2008 | 3 | 35-58
Article title

CONSEQUENCES OF GLOBAL WARMING IN CRYOSPHERE (Konsekrencje globalnego ocieplenia dla kriosfery)

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Scale of changes of particular components of cryosphere due to global warming is presented. Cryosphere diminishes its spatial extend and the total volume of all kinds of ice is reduced. The Arctic sea ice cover has recently diminished most intensely. It reached its minimal extend (4.28 mln square km) in September 2007. One expects accelerated disintegration of sea ice of the Arctic as a result of coadjuvancy of oceanic and atmospheric factors. In consequence, more intense warming of climate coming from warmer ocean water is predicted in the Arctic basin. Increase of melting of glaciers during the last three decades results in decrease of their extend and thickness. Additionally, more meltwater is reaching bed of glaciers and is accelerating their flow velocity due to faster basal sliding. Such processes result in more intense breaking off the icebergs from fronts of glaciers terminating into the sea. Dynamic response of Greenland outlet tidewater glaciers has been detected after 2000 and it affects significantly global ocean level rise by ca 0.5 mm/yr. The Antarctic Ice Sheet is actually only insignificantly reacting to global warming. The paper discusses possible scenarios of the consequences of dynamic reaction of the West Antarctic Ice Sheet for increasing warming and slow sea level rise. Permafrost is reacting in a less distinct but detectable scale. The paper is giving not only description of consequences of climate warming for cryosphere, important impact of its spatial extend and features on atmosphere and oceans are considered either. A series of positive feedbacks between warming climate and cryosphere are listed. Described evolution of cryosphere is suggesting that distinct trend of climate warming is irreversible for the next centuries. One can also expect systematic rise of global ocean level as the consequence of glacier melting and dynamic transfer of ice masses based on land to the sea.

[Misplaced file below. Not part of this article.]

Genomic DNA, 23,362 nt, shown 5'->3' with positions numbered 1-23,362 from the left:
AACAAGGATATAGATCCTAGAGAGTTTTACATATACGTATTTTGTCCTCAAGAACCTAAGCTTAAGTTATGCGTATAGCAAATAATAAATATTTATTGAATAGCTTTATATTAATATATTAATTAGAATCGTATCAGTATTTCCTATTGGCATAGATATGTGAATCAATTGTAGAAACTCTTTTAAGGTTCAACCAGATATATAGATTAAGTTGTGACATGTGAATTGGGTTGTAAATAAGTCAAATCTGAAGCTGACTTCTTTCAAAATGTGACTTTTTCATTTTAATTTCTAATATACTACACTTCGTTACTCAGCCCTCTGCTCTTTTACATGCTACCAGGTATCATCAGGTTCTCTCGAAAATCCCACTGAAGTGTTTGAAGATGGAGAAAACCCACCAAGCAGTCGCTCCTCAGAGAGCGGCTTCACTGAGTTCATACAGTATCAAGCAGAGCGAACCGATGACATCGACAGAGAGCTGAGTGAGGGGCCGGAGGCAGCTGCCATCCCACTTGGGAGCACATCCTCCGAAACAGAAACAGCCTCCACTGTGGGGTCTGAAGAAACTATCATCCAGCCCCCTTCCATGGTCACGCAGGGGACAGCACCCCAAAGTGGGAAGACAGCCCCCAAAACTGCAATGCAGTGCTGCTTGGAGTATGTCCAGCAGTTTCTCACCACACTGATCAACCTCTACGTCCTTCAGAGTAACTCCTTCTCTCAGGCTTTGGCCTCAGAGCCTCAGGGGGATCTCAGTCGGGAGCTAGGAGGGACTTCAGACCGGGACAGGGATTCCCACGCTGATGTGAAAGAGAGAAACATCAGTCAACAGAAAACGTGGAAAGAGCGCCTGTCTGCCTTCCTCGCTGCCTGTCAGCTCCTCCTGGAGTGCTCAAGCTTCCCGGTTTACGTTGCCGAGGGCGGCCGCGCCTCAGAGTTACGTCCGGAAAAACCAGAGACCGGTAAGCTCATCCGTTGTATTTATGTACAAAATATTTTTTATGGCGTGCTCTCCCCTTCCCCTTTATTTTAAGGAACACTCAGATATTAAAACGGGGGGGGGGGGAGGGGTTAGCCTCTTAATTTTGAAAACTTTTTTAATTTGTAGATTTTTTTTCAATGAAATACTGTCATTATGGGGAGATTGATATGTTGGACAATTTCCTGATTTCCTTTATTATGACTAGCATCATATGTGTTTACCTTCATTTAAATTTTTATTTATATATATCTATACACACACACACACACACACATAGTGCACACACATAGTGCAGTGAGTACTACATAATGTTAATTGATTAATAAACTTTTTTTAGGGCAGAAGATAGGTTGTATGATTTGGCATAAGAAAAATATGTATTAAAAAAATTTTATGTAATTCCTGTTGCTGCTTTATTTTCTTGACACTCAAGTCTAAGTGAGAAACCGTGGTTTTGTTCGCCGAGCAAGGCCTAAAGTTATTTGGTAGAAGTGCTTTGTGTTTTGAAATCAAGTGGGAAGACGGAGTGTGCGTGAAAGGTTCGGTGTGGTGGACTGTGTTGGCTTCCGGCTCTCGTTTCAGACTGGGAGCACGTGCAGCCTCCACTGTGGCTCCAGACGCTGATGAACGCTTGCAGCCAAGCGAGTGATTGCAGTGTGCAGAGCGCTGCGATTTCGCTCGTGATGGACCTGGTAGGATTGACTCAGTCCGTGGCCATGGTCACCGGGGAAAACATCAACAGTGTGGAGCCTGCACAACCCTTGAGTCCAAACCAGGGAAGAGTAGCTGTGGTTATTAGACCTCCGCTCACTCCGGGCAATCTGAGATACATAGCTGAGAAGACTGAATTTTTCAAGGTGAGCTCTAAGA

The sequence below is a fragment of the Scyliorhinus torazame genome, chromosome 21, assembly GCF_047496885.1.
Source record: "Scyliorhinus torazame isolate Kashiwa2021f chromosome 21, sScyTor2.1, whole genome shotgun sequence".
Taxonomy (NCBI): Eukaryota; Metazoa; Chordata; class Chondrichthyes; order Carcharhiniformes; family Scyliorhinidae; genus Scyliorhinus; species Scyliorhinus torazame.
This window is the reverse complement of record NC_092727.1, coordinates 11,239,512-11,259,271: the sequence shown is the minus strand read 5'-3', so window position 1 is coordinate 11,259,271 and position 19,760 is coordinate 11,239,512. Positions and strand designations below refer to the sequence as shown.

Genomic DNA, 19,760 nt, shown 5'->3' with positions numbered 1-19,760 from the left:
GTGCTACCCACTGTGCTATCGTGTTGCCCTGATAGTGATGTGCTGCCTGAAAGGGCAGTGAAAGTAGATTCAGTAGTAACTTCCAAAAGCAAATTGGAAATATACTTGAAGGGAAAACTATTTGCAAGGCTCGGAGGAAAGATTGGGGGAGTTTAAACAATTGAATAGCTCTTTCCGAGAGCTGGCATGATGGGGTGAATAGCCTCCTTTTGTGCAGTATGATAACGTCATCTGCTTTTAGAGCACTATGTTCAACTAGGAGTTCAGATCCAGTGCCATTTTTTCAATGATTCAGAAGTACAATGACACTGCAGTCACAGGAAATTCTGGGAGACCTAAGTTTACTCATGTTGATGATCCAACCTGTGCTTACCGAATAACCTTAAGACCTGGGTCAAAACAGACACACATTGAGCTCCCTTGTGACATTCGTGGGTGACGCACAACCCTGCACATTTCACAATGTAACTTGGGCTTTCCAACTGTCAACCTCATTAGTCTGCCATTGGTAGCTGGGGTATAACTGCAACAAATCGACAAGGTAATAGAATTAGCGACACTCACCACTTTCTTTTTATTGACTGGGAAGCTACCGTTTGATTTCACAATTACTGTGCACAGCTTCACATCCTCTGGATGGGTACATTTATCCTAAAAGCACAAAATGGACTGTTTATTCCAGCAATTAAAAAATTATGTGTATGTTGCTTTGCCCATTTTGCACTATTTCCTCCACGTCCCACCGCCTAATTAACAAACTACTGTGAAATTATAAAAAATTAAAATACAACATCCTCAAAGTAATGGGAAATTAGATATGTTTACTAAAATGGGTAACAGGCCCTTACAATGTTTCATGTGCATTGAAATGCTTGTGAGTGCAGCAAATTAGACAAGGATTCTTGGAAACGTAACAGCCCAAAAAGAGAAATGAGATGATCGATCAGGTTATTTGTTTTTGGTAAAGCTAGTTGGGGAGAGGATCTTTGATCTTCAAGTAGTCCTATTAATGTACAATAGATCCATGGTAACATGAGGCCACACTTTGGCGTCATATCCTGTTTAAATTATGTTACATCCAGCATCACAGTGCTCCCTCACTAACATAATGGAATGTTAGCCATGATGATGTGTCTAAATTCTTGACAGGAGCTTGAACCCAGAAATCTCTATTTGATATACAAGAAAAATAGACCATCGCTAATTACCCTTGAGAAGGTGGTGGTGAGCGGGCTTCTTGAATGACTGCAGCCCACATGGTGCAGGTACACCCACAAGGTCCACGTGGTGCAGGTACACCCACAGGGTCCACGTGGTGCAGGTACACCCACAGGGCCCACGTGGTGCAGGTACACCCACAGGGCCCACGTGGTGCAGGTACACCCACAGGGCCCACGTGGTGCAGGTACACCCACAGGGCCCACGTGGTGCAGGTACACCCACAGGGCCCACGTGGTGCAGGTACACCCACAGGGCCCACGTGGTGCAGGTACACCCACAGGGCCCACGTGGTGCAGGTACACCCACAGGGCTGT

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  • Jacek A. Jania, Uniwersytet Slaski w Katowicach, Wydzial Nauk o Ziemi, ul. Bedzinska 60, 41-200 Sosnowiec, Poland
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